Joint Economic Committee Report Details Unemployment in the Hispanic Community

This morning, the Joint Economic Committee released a new report providing an in-depth look at unemployment in the Hispanic workforce. Rep. Sanchez, who is a member of the bipartisan, bicameral committee, provides her commentary at the bottom of the release.

Washington, D.C. – A new report released today by the U.S. Congress’ Joint Economic Committee (JEC) provides an in-depth look at the unemployment situation in the Hispanic labor force during the Great Recession and finds that Hispanic workers were disproportionately employed in the sectors of the economy and areas of the country hardest hit by the recession. 

The report entitled, “Understanding the Economy: Unemployment in the Hispanic Community,” also concludes that the increasing unemployment among Hispanic workers during the recession, and the increased disparity in unemployment rates between Hispanic workers and the overall workforce, appear to be largely caused by the collapse of the housing market. Hispanic workers were disproportionately employed in the construction sector, which was hit hard during the housing collapse, and in states such as California, Florida and Nevada, which experienced the largest declines in housing prices and the biggest increases in foreclosures.

The JEC report findings include:

  • During the most recent recession, which began in December 2007, the unemployment rate of Hispanics more than doubled, rising from 6.3 percent to 12.6 percent.  The number of Latinos out of work more than doubled, reaching a high of 2.9 million in October 2009. 
  • While the unemployment rate in the Hispanic community has edged down from its peak at 12.6 percent as of March 2010, the unemployment rate for Hispanics is still nearly 2.9 percentage points higher than the general population.
  • Many states with large concentrations of Hispanic workers, such as California, Florida, and Nevada, have faced large employment losses and corresponding increases in their unemployment rates.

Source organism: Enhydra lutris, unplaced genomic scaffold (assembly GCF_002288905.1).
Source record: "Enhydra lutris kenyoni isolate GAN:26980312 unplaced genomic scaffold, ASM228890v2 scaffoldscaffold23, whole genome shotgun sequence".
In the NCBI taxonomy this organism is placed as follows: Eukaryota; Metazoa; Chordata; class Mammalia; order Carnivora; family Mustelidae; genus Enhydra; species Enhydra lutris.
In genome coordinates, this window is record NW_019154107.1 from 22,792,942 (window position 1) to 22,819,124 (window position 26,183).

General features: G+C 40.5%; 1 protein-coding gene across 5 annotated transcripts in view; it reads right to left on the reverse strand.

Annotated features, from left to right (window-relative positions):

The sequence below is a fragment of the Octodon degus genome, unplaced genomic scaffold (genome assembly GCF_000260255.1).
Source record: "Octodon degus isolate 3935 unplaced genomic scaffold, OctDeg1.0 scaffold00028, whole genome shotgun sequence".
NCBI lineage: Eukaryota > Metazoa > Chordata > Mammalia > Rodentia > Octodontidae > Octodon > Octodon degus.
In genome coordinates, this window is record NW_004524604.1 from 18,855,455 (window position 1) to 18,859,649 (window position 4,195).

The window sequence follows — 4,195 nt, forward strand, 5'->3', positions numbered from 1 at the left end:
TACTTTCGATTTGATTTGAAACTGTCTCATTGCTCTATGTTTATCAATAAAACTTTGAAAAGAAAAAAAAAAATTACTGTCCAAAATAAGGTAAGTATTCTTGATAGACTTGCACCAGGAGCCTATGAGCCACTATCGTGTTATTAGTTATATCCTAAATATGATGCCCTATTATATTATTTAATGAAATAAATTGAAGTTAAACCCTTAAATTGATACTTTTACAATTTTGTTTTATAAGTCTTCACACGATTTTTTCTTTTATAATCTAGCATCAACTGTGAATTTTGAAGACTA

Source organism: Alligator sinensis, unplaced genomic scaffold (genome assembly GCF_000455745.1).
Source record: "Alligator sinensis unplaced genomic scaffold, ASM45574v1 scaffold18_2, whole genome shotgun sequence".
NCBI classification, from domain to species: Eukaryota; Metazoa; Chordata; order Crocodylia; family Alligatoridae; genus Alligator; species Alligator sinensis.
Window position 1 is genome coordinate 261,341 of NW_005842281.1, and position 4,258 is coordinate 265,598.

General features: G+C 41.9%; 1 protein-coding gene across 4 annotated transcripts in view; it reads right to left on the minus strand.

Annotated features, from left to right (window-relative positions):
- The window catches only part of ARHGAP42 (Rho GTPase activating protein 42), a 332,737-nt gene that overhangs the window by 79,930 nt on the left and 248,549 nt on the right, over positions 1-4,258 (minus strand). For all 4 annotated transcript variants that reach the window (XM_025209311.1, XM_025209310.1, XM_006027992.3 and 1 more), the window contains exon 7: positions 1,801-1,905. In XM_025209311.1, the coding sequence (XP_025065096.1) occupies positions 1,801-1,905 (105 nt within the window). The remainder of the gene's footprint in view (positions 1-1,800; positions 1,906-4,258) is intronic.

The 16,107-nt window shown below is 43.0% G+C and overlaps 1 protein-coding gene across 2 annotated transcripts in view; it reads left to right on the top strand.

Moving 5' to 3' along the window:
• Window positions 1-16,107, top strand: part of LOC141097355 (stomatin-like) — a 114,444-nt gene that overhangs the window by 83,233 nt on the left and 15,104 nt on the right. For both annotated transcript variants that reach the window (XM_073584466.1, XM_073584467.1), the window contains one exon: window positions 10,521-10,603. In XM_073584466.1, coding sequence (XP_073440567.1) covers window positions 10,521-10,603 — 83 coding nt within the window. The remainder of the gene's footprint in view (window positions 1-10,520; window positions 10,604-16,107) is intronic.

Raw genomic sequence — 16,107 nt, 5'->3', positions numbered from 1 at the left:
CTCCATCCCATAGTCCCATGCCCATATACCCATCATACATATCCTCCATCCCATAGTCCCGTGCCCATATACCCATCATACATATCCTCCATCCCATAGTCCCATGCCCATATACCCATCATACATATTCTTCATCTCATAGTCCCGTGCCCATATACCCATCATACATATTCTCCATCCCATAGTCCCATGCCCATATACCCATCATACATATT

• Latinos were over-represented in the construction industry – almost 15 percent of Latinos were employed in the construction industry before the recession started compared to 8.1 percent of the overall population.  Plummeting house prices and demand for new housing took a toll on the construction industry, which lost 24 percent of its workers between December 2007 and December 2009.
  • Latinos were over-represented in two other sectors that were hit hard during this recession:  the manufacturing industry and the leisure and hospitality industry.  And Latinos were under-represented in education and health services, the only sector which expanded during the recession.

“Hispanic unemployment has been driven by geography and sector.  Hispanics were working in sectors and living in regions of the country that were pounded during the recession. Not only were Hispanics a significant part of the industries hardest hit by the recession, but they have also been underrepresented in education and health activities – sectors that have experienced growth during the Great Recession,” said Chair Maloney.  “As we seek to get all people back to work, we must understand the unemployment challenges in different communities so that Congress can deliver solutions that effectively address these challenges and put more people back to work. 

Congresswoman Loretta Sanchez

“Long term economic recovery will depend on initiatives that create jobs and expand opportunity for all Americans, including Hispanics,” said Rep. Loretta Sanchez. “Latinos are the fastest-growing minority group in the United States and, as such, are a vital part of our workforce. It’s important for Congress to understand the unique economic challenges and opportunities facing this community, particularly as we begin to rebuild our housing and construction sectors.”

The JEC report is part of a series of reports that analyzes BLS unemployment data during the latest recession to understand its impact on various communities and was prepared by the Majority Staff of the Joint Economic Committee.


The Joint Economic Committee, established under the Employment Act of 1946, was created by Congress to review economic conditions and to analyze the effectiveness of economic policy.

  1 comment for “Joint Economic Committee Report Details Unemployment in the Hispanic Community

  1. Robert Lauten
    May 5, 2010 at 4:01 pm

    The NAWAPA-PLHINO is the Canada, USA, Mexico water project that should of been built in the 1960’s; but it was decided by the “powers that be” that the USA would not help Mexico develop its basic economic infrastructure.
    (40 minute video, 1st 30 seconds are messed up)

    NAFTA (North American Free Trade Agreement) is a disaster especially for Mexico’s farmers.

    An economic recovery is not possible without a Global Glass-Steagall bankruptcy re-organization. Loretta has no idea what she is talking about.

    Please watch the LaRouche International Webcast, 10AM Saturaday May 8th 2010
    “Enraged At Goldman-Sachs?”
    “Return to FDR’s Glass-Steagall & Bretton Woods System” (2-3 hours)

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